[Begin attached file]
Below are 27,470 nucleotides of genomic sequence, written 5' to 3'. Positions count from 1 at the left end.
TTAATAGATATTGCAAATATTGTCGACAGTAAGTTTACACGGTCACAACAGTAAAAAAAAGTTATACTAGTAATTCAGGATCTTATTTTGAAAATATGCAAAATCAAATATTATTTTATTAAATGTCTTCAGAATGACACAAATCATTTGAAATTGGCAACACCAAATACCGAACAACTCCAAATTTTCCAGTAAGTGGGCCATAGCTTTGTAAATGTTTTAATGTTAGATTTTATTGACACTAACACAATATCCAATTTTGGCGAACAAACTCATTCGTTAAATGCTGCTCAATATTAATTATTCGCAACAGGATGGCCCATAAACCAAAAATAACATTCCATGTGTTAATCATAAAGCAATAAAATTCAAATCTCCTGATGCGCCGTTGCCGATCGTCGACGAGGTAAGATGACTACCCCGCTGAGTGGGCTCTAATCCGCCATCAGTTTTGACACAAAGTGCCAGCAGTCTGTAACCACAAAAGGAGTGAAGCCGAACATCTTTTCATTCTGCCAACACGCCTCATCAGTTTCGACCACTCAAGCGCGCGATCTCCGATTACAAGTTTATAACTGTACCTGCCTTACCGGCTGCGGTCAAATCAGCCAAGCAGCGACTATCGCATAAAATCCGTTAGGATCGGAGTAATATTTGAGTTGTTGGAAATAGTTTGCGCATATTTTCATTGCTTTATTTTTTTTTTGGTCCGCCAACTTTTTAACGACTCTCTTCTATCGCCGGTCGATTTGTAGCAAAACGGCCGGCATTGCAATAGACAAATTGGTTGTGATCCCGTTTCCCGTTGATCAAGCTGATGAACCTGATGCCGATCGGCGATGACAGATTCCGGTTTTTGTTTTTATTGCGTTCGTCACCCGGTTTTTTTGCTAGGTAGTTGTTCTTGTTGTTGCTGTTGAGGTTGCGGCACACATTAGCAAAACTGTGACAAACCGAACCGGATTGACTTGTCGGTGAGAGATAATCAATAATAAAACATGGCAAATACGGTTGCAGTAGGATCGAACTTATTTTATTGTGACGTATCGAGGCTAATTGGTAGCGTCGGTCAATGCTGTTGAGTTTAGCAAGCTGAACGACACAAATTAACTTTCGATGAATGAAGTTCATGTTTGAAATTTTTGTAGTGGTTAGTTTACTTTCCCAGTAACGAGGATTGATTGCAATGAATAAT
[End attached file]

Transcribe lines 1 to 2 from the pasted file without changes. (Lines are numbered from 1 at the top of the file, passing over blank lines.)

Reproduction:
Below are 27,470 nucleotides of genomic sequence, written 5' to 3'. Positions count from 1 at the left end.
TTAATAGATATTGCAAATATTGTCGACAGTAAGTTTACACGGTCACAACAGTAAAAAAAAGTTATACTAGTAATTCAGGATCTTATTTTGAAAATATGCAAAATCAAATATTATTTTATTAAATGTCTTCAGAATGACACAAATCATTTGAAATTGGCAACACCAAATACCGAACAACTCCAAATTTTCCAGTAAGTGGGCCATAGCTTTGTAAATGTTTTAATGTTAGATTTTATTGACACTAACACAATATCCAATTTTGGCGAACAAACTCATTCGTTAAATGCTGCTCAATATTAATTATTCGCAACAGGATGGCCCATAAACCAAAAATAACATTCCATGTGTTAATCATAAAGCAATAAAATTCAAATCTCCTGATGCGCCGTTGCCGATCGTCGACGAGGTAAGATGACTACCCCGCTGAGTGGGCTCTAATCCGCCATCAGTTTTGACACAAAGTGCCAGCAGTCTGTAACCACAAAAGGAGTGAAGCCGAACATCTTTTCATTCTGCCAACACGCCTCATCAGTTTCGACCACTCAAGCGCGCGATCTCCGATTACAAGTTTATAACTGTACCTGCCTTACCGGCTGCGGTCAAATCAGCCAAGCAGCGACTATCGCATAAAATCCGTTAGGATCGGAGTAATATTTGAGTTGTTGGAAATAGTTTGCGCATATTTTCATTGCTTTATTTTTTTTTTGGTCCGCCAACTTTTTAACGACTCTCTTCTATCGCCGGTCGATTTGTAGCAAAACGGCCGGCATTGCAATAGACAAATTGGTTGTGATCCCGTTTCCCGTTGATCAAGCTGATGAACCTGATGCCGATCGGCGATGACAGATTCCGGTTTTTGTTTTTATTGCGTTCGTCACCCGGTTTTTTTGCTAGGTAGTTGTTCTTGTTGTTGCTGTTGAGGTTGCGGCACACATTAGCAAAACTGTGACAAACCGAACCGGATTGACTTGTCGGTGAGAGATAATCAATAATAAAACATGGCAAATACGGTTGCAGTAGGATCGAACTTATTTTATTGTGACGTATCGAGGCTAATTGGTAGCGTCGGTCAATGCTGTTGAGTTTAGCAAGCTGAACGACACAAATTAACTTTCGATGAATGAAGTTCATGTTTGAAATTTTTGTAGTGGTTAGTTTACTTTCCCAGTAACGAGGATTGATTGCAATGAATAAT